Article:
Note: An open-minded person might concede that Asperger children are “abused” by parents, teachers and most members of the social environment; rejected and neglected, bullied and ostracized (often by adults who pretend to be friendly) due to our concrete interest in, and focus on, physical, rather than social, reality. Add to this, possible abuse within the family, and “mysterious” behavior is no longer mysterious.

A third possible explanation comes from cognitive neuroscience. Using MRIs, recent research has demonstrated that the experience of being abused affects some areas of a child’s brain [25], [26]. Tomoda and colleagues [25] showed that the experience of witnessing domestic violence reduced children’s gray matter volume and the thickness of the visual cortex. Other studies have found a reduction of gray matter volume in the hippocampus in adults participants who were abused by their parents in childhood [27], and in the medial orbitofrontal cortex and middle temporal cortex in abused children [28]. As the medial orbitofrontal cortex is the area of the brain that processes emotion recognition [29], [30], and a recent functional MRI study demonstrated that the orbitofrontal cortex area is activated when participants identified positive emotions on the RMET [31], the RMET performance of abused children might be affected by a deficit in the medial orbitofrontal cortex.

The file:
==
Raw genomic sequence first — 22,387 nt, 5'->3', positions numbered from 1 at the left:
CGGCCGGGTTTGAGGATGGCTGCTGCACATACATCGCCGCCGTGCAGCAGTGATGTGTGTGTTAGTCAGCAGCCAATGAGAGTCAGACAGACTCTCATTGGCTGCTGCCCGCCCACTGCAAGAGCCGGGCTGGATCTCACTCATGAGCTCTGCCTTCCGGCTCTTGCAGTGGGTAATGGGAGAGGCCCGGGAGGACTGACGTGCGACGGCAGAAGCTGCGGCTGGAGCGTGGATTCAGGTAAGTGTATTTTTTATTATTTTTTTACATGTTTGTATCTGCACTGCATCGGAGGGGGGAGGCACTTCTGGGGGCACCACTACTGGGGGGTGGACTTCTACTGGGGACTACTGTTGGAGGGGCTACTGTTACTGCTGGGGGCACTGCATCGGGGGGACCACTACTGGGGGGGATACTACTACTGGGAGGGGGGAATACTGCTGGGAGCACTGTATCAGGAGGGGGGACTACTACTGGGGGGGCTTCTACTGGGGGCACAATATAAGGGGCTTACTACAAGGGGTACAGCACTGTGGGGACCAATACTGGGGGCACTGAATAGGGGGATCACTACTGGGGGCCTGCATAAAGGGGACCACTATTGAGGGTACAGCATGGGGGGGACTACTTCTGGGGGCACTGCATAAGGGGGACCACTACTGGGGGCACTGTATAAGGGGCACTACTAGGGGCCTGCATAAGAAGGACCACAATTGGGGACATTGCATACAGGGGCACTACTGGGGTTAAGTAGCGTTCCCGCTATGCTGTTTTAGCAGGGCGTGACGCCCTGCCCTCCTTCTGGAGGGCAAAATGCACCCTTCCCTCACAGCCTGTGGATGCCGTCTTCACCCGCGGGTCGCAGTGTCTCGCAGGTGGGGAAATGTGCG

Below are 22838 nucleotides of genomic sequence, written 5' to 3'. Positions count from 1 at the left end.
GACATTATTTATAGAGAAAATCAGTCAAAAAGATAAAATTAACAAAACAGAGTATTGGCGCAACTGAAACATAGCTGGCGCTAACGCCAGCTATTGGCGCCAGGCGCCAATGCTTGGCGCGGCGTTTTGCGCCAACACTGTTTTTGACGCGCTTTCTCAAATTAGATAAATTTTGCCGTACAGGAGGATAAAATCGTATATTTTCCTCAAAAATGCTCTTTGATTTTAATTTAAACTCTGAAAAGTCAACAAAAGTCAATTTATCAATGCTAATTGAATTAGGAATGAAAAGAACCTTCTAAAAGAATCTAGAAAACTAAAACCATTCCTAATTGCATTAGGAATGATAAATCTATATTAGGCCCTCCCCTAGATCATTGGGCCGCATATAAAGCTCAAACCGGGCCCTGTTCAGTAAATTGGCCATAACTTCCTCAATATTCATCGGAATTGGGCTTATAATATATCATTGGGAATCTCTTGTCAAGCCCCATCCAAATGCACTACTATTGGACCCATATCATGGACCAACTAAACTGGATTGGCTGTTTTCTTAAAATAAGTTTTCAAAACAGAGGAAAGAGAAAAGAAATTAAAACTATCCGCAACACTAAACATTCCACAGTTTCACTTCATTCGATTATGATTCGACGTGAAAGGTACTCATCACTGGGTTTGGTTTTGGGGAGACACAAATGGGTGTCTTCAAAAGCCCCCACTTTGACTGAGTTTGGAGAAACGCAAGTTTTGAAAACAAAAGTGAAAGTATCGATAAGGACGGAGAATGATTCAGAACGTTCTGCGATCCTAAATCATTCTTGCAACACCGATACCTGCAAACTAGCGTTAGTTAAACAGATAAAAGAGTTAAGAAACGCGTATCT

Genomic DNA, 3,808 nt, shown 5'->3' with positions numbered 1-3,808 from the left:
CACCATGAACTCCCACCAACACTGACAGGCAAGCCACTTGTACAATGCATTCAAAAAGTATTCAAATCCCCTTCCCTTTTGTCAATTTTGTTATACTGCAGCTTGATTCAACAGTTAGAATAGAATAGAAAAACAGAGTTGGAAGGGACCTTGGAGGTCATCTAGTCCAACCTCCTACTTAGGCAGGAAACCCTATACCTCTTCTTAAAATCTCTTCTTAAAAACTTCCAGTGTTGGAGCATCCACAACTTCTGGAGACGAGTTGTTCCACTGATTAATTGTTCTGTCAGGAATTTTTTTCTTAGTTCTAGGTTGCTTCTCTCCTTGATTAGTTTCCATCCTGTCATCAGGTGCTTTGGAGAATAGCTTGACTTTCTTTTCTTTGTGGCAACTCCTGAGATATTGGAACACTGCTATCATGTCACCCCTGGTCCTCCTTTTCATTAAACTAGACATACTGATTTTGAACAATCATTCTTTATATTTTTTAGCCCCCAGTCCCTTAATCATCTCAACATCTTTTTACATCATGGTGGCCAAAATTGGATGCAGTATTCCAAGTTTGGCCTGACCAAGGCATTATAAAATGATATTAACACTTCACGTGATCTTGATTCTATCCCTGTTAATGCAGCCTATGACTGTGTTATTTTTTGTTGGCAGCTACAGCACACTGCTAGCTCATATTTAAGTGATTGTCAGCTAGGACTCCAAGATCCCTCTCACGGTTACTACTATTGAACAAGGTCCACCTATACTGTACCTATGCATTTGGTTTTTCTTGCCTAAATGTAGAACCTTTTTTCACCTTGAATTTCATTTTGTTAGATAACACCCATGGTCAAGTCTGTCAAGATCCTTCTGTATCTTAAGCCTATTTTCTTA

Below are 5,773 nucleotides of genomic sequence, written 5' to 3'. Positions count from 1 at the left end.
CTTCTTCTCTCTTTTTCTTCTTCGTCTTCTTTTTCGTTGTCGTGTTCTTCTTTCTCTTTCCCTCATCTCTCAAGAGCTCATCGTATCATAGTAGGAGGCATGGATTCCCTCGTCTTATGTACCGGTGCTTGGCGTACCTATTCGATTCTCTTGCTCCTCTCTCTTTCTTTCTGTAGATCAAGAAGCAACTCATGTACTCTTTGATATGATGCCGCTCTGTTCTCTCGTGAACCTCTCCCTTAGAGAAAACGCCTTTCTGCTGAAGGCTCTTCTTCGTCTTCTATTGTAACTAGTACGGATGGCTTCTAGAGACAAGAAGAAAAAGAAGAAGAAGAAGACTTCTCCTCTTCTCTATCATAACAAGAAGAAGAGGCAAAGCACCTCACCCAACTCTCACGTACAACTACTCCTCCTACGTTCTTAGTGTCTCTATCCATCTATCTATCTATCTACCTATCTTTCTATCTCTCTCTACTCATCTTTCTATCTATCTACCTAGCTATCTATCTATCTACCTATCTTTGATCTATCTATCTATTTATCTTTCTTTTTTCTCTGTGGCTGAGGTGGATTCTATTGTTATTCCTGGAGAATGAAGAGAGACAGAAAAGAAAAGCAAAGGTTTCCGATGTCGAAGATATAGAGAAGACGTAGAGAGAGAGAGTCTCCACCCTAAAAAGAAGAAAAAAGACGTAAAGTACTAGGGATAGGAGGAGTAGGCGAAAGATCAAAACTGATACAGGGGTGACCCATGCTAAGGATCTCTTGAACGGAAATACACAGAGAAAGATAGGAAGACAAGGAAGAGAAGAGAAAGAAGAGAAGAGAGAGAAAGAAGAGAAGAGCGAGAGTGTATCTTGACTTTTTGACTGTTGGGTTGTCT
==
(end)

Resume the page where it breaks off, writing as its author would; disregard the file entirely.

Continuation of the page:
There are some limitations to the present study. Unfortunately, we could not obtain permission to use restricted information about the abused children (e.g., the type of child abuse, the age at which abuse occurred, the identity of the abuser, and treatment information). In Japan, it is difficult to obtain such information for use in academic research. As previous research has shown differential impacts of the type of child maltreatment on a child’s cognition and brain [26], [27], we need to examine the impact of the type of abuse and the child’s age when abused on the ability of understanding the emotions of others in Japanese children.

Conclusions

Further research is needed to better understand the impact of child abuse on social cognition; we should use fMRIs to examine the relationship between the reduction of gray matter volume in child’s brain or dysfunction in the area of social brain (e.g., amygdala, medial prefrontal cortex, superior temporal sulcus, and other areas) and the performance on emotional recognition tasks. Longitudinal research, which could conduct fMRIs and emotion recognition tasks in the same samples repeatedly, could assess the impact of abuse on children properly. Thus, we could address the question of whether a child’s brain was damaged by being abused. By doing so, more specific therapeutic interventions can be developed to improve abused children’s interpersonal communications.